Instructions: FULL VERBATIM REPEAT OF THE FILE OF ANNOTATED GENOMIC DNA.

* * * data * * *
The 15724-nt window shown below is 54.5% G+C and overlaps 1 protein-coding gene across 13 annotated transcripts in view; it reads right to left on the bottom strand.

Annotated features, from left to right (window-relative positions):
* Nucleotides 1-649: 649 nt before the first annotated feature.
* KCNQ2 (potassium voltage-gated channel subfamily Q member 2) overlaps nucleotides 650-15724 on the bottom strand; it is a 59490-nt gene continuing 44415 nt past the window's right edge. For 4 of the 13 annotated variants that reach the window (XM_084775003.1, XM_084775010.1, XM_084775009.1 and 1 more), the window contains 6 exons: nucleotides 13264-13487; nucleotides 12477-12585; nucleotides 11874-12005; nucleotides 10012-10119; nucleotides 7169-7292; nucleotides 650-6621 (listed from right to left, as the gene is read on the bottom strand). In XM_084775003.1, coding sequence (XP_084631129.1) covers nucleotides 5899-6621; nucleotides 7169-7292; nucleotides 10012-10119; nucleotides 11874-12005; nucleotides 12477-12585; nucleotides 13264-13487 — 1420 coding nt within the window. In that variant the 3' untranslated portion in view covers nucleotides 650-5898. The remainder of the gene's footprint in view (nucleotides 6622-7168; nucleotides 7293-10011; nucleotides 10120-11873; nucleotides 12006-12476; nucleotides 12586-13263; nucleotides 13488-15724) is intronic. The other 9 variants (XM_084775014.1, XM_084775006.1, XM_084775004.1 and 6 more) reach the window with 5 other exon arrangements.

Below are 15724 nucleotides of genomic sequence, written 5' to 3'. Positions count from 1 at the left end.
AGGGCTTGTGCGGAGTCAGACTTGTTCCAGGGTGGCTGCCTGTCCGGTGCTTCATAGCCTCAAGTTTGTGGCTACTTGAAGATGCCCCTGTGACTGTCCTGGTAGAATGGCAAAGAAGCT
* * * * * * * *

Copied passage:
The 15724-nt window shown below is 54.5% G+C and overlaps 1 protein-coding gene across 13 annotated transcripts in view; it reads right to left on the bottom strand.

Annotated features, from left to right (window-relative positions):
* Nucleotides 1-649: 649 nt before the first annotated feature.
* KCNQ2 (potassium voltage-gated channel subfamily Q member 2) overlaps nucleotides 650-15724 on the bottom strand; it is a 59490-nt gene continuing 44415 nt past the window's right edge. For 4 of the 13 annotated variants that reach the window (XM_084775003.1, XM_084775010.1, XM_084775009.1 and 1 more), the window contains 6 exons: nucleotides 13264-13487; nucleotides 12477-12585; nucleotides 11874-12005; nucleotides 10012-10119; nucleotides 7169-7292; nucleotides 650-6621 (listed from right to left, as the gene is read on the bottom strand). In XM_084775003.1, coding sequence (XP_084631129.1) covers nucleotides 5899-6621; nucleotides 7169-7292; nucleotides 10012-10119; nucleotides 11874-12005; nucleotides 12477-12585; nucleotides 13264-13487 — 1420 coding nt within the window. In that variant the 3' untranslated portion in view covers nucleotides 650-5898. The remainder of the gene's footprint in view (nucleotides 6622-7168; nucleotides 7293-10011; nucleotides 10120-11873; nucleotides 12006-12476; nucleotides 12586-13263; nucleotides 13488-15724) is intronic. The other 9 variants (XM_084775014.1, XM_084775006.1, XM_084775004.1 and 6 more) reach the window with 5 other exon arrangements.

Below are 15724 nucleotides of genomic sequence, written 5' to 3'. Positions count from 1 at the left end.
AGGGCTTGTGCGGAGTCAGACTTGTTCCAGGGTGGCTGCCTGTCCGGTGCTTCATAGCCTCAAGTTTGTGGCTACTTGAAGATGCCCCTGTGACTGTCCTGGTAGAATGGCAAAGAAGCT